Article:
Of course, he was also a fine dramatic actor; a three-time Oscar nominee. The roles he’s best known for are the inspirational ones: Good Will Hunting, The Dead Poets’ Society, Patch Adams, Good Morning Vietnam, where he played unconventional-but-heroic men who transform stodgy institutions through the power of irreverence. But we shouldn’t forget that he and Steve Martin did Samuel Becket, Waiting for Godot, on Broadway.
Here are five movie roles where Robin Williams really stretched himself, five unconventional movies in which all his gifts were on display.
Williams’ first feature film was Robert Altman’s Popeye. It received brutal reviews when it came out in 1980, but I loved the stylization of both Williams’ performance and Altman’s approach to the material. It was a live-action cartoon, brought to cheerful life by Williams, by Shelley Duval as Olive Oyl, and by Paul Dooley’s Wimpy. Note Williams extraordinary physicality in the role; the walk, the quickness on his feet.
In 1982, he played the title character, in the film adaptation of John Irving’s acclaimed novel, The World According to Garp. George Roy Hill directed, and found a way to navigate the novel’s blend of magical realism and genuine melancholy. The film is mostly remembered now for John Lithgow’s Roberta Muldoon, a trans-gender former football star, who becomes Garp’s closest friend, but Williams holds the film together, gives it heart and passion.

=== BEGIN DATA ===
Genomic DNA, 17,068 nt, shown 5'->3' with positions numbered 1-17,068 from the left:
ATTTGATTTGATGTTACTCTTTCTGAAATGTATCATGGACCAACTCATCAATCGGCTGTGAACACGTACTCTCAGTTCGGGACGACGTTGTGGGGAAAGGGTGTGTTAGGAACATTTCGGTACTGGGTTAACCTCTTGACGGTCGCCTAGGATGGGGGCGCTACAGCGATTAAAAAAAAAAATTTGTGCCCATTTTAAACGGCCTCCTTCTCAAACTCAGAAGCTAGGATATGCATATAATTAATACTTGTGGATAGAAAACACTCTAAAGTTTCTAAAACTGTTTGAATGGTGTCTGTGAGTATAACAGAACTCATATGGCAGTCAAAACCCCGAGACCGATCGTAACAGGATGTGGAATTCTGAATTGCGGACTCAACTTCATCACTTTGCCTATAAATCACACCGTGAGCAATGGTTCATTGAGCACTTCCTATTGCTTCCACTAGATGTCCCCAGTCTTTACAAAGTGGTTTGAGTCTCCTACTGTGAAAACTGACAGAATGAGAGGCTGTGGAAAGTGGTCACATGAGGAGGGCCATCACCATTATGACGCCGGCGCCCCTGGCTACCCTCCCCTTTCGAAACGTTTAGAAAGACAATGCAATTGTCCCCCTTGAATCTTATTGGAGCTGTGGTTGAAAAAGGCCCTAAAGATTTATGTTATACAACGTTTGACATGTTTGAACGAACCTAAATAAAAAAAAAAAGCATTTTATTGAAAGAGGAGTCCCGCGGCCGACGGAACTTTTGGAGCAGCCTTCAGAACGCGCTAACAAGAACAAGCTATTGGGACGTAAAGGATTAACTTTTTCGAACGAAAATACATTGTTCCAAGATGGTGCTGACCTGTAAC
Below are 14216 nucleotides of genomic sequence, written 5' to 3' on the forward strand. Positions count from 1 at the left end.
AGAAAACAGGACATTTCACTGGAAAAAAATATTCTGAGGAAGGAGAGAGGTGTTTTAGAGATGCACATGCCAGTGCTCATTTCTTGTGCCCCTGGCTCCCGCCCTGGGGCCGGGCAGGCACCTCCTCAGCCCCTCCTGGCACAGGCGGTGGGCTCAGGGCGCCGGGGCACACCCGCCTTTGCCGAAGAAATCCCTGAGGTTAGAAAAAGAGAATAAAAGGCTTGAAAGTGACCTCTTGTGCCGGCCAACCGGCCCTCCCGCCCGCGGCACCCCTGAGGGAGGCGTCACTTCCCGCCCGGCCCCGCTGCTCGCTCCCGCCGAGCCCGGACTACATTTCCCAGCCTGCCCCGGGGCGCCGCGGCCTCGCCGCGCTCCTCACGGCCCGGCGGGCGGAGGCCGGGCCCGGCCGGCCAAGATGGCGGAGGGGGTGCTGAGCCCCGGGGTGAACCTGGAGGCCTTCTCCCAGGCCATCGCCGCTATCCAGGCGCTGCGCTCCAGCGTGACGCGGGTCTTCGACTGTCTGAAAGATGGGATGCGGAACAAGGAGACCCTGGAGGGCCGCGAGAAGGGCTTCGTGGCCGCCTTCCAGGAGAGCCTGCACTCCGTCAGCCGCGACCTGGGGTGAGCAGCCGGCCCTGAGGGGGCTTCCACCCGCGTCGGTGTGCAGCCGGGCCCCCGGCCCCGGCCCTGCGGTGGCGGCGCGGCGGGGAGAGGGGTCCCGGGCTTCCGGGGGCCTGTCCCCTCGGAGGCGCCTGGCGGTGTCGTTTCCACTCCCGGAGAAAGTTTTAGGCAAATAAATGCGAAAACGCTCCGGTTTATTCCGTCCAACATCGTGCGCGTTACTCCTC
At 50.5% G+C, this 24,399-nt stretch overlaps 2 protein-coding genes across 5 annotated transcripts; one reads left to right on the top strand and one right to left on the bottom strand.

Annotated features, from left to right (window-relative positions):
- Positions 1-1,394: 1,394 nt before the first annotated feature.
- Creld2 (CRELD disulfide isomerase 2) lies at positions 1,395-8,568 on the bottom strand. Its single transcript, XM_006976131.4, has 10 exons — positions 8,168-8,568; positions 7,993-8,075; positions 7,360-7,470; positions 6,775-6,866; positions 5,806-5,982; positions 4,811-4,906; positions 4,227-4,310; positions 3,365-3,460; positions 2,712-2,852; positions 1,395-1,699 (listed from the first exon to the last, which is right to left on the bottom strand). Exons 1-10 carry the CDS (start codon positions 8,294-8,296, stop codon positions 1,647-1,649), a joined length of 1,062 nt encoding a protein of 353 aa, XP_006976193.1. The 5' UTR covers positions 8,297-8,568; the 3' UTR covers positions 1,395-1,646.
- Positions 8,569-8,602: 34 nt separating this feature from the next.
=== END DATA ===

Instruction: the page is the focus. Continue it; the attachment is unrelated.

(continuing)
I was never a huge fan of What Dreams May Come, a film that a lot of my friends and former students loved. It’s about a man who searches the afterlife for his dead wife, intent on saving her. Compelling story, but I was troubled by the theological implications of the film, the notion that people who commit suicide are forever damned. Especially ironic, of course, given Williams’ own death. But this scene got to me when I first saw it, and it still has the power to move.
Then, in 2002, after a series of critical and box office bombs, Williams had an amazing year creatively, refashioning himself as an actor, with three films: Insomnia, Death to Smoochy, and One Hour Photo. Those films gave him the opportunity to explore the darker contours of his talent. In One Hour Photo, he plays the employee of a photo lab who becomes obsessed with a family who frequents his store. The Williams who always seemed, perhaps, a bit anxious to please disappears; he gives a creepily unforgettable performance. In Death to Smoochy, a dark comedy about a TV children’s show host who loses his job, Williams captures a Mafiosa vibe, while retaining a child-like vulnerability. This scene, with Jon Stewart, is brilliantly funny, in context. Finally, in Insomnia, an early Christopher Nolan film adapted from a Norwegian original, Al Pacino and Hilary Swank play detectives tracking a serial killer, in a northern location where the sun never sets, driving the detectives insane. Williams is terrifying as the killer. So check ’em out. I think you’ll be astounded by his range.
I feel fortunate to have lived during the Robin Williams era in American entertainment. I am so grateful for the years he gave us, and so sorrowful for his passing. Goodnight, Mork. And thanks for all the years.